Tarot Runes I Ching Stichomancy Contact
Store Numerology Coin Flip Yes or No Webmasters
Personal Celebrity Biorhythms Bibliomancy Settings

Today's Runes for James Brown


The Cross spread is used to plot the arc of your life and the forces acting on it. It is the most popular spread, giving a very complete view of the situation. Jade Runes are most commonly used for questions about love, friendship, and relationships.
The left rune represents an important element of the past. Fehu is the rune of cattle, the symbol of wealth in the old Norse civilization. Since Fehu is the first rune in Frey's aett, it is a rune of fertility as well. As seen here reversed, it can represent barrenness or the loss of wealth. Some interpret Fehu as representing children, in which case the reversal may portend the distancing of a child from her or his parents.
The middle rune represents a deciding element of the present. Sowelu is a strong symbol, for it represents the sun. Unlike equatorial cultures that may see the sun as a harsh and imperial force capable of causing droughts, in the cold north the sun is a purely feminine force that gives life and allows crops to grow. In dark times, this rune represents clarity of sight and the victory of good over evil. Sowelu is irreversible, as the cycles of the sun and seasons are perpetual.
The top rune represents a force that works for you. Nyd is frequently seen as a powerfully negative rune. You have drawn the rune reversed, which will lessen some of its effects. Generally Nyd represents loss, sorrow, and a hard journey with lessons learned. Nyd reversed here might be cautioning that the lessons might go unheeded representing repeated mistakes. The rune here might also be representing a minor loss or a nearly avoided catastrophe. Be careful, things are tricky and require strong attentiveness.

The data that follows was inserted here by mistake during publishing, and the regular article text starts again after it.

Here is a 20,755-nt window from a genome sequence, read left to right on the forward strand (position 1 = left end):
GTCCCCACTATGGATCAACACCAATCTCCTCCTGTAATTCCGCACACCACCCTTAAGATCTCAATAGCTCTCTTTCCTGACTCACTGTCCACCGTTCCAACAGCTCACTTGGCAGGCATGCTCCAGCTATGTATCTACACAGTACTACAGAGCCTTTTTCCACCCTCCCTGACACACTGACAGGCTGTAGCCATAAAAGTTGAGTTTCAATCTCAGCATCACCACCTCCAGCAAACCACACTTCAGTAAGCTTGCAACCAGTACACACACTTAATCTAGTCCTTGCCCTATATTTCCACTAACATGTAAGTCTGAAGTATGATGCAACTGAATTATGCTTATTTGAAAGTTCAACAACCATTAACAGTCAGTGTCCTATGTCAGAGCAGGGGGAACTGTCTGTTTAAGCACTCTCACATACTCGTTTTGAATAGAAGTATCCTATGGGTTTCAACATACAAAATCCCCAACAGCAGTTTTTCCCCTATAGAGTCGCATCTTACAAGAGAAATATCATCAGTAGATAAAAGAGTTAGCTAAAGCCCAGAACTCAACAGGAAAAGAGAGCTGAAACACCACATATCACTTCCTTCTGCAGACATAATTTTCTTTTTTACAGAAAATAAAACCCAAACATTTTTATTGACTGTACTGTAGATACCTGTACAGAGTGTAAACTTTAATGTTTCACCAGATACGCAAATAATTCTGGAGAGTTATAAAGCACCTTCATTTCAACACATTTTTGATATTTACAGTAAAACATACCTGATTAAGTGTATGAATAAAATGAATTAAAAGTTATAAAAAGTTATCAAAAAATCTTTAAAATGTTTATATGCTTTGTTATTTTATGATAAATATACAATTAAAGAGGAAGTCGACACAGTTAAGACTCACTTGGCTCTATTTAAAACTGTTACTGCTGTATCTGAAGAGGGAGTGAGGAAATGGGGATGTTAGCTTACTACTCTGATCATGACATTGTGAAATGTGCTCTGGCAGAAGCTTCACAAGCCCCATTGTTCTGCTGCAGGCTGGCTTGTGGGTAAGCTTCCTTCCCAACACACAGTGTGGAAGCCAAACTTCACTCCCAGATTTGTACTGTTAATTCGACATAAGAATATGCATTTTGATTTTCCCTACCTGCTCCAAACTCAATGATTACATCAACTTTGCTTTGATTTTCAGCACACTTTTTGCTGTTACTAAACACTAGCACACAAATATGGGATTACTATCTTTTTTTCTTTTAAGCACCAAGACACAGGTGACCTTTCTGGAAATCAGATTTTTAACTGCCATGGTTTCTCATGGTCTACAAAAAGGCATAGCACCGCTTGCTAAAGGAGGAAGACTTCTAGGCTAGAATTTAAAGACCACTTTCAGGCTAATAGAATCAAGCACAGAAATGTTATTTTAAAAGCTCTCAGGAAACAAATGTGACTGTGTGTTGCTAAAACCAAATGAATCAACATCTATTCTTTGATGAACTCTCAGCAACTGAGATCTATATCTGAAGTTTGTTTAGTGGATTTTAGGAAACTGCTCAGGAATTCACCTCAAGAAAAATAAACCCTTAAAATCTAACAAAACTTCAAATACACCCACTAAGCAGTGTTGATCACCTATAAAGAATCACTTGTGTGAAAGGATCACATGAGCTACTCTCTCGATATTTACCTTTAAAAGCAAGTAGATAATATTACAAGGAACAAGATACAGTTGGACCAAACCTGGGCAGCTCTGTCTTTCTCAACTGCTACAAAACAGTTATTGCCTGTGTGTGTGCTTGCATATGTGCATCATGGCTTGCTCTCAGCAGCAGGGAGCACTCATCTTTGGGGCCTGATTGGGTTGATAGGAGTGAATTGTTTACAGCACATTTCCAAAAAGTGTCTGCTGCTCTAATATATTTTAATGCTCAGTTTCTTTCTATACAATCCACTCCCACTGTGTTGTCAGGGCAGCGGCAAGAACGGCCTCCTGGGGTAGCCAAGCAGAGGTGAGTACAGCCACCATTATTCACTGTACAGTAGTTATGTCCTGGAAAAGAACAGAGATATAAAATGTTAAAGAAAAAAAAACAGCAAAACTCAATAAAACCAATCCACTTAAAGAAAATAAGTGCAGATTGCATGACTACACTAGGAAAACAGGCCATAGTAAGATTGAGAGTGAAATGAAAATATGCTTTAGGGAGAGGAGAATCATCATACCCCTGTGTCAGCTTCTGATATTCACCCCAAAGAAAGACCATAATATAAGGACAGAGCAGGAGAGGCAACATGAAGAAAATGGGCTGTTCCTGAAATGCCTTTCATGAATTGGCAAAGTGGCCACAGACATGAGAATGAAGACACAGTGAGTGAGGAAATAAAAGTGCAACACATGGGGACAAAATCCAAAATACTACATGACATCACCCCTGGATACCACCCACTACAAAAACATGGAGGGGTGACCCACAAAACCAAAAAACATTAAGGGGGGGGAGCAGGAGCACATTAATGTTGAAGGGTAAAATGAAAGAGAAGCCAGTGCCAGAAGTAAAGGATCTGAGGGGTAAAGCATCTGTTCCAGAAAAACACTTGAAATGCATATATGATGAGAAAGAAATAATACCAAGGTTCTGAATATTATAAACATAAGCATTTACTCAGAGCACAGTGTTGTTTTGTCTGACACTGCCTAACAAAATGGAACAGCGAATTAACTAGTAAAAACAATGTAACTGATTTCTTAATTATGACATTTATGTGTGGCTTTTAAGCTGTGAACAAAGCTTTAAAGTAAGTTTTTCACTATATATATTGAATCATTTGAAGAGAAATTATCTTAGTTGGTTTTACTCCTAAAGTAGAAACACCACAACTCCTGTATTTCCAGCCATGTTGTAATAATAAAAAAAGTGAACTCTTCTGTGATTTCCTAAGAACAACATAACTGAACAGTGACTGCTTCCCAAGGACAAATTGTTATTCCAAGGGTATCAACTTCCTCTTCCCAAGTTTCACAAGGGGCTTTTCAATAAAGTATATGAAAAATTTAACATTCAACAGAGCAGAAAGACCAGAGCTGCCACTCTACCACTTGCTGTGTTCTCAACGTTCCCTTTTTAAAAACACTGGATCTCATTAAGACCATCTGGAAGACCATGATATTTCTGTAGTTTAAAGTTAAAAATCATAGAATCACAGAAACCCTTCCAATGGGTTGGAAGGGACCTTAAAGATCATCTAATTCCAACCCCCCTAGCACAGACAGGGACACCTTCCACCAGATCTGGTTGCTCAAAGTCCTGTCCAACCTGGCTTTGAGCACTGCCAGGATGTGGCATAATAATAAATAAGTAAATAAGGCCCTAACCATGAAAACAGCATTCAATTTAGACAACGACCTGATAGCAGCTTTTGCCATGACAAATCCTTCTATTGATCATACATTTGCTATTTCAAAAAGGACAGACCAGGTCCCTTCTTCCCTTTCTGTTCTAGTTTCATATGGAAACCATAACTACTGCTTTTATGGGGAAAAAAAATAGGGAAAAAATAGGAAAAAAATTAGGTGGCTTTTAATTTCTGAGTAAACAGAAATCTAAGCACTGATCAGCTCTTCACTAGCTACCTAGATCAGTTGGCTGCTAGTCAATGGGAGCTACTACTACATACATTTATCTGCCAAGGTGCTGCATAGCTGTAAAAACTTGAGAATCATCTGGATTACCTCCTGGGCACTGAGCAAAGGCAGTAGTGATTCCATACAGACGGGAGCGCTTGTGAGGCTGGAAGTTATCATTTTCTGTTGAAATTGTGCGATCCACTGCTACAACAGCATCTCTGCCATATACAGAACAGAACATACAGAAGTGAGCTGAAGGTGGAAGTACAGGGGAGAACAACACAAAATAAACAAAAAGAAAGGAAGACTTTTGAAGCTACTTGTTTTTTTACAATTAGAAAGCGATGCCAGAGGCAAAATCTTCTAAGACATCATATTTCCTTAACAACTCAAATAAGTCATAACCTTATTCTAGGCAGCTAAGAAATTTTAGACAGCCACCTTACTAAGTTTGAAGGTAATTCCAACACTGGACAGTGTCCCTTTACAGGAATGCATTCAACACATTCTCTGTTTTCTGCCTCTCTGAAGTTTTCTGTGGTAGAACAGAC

The bottom Rune represents a force that works against you. Eoh refers to the Yew tree. The Yew does not go dormant and therefore represents endurance. Even the wood of the tree is strong, resilient, and pliable - the Yew bends, but does not break. The evergreen nature of the Yew is present even in the rune itself, as it cannot be changed even by reversal. This rune is historically symbolic of death, but, as in the Tarot and as suggested by the nature of the Yew tree itself, death is seen only as a transmutation of something eternal and unchanging - the spirit.
The right rune represents the critical element of the future, at the core of the final outcome. Ger is one of the runes that touches on the cycles of the year, in this case the fall harvest. These cycles are eternal, which is represented in the rune by the fact that it is unchanged by reversal. Ger can represent pregnancy or other forms of fruitfulness, and is especially indicative of the cycles of providence and karma - that which has been sown is now being reaped. This rune can also represent the cycles of wealth, for crops were frequently a sign of wealth.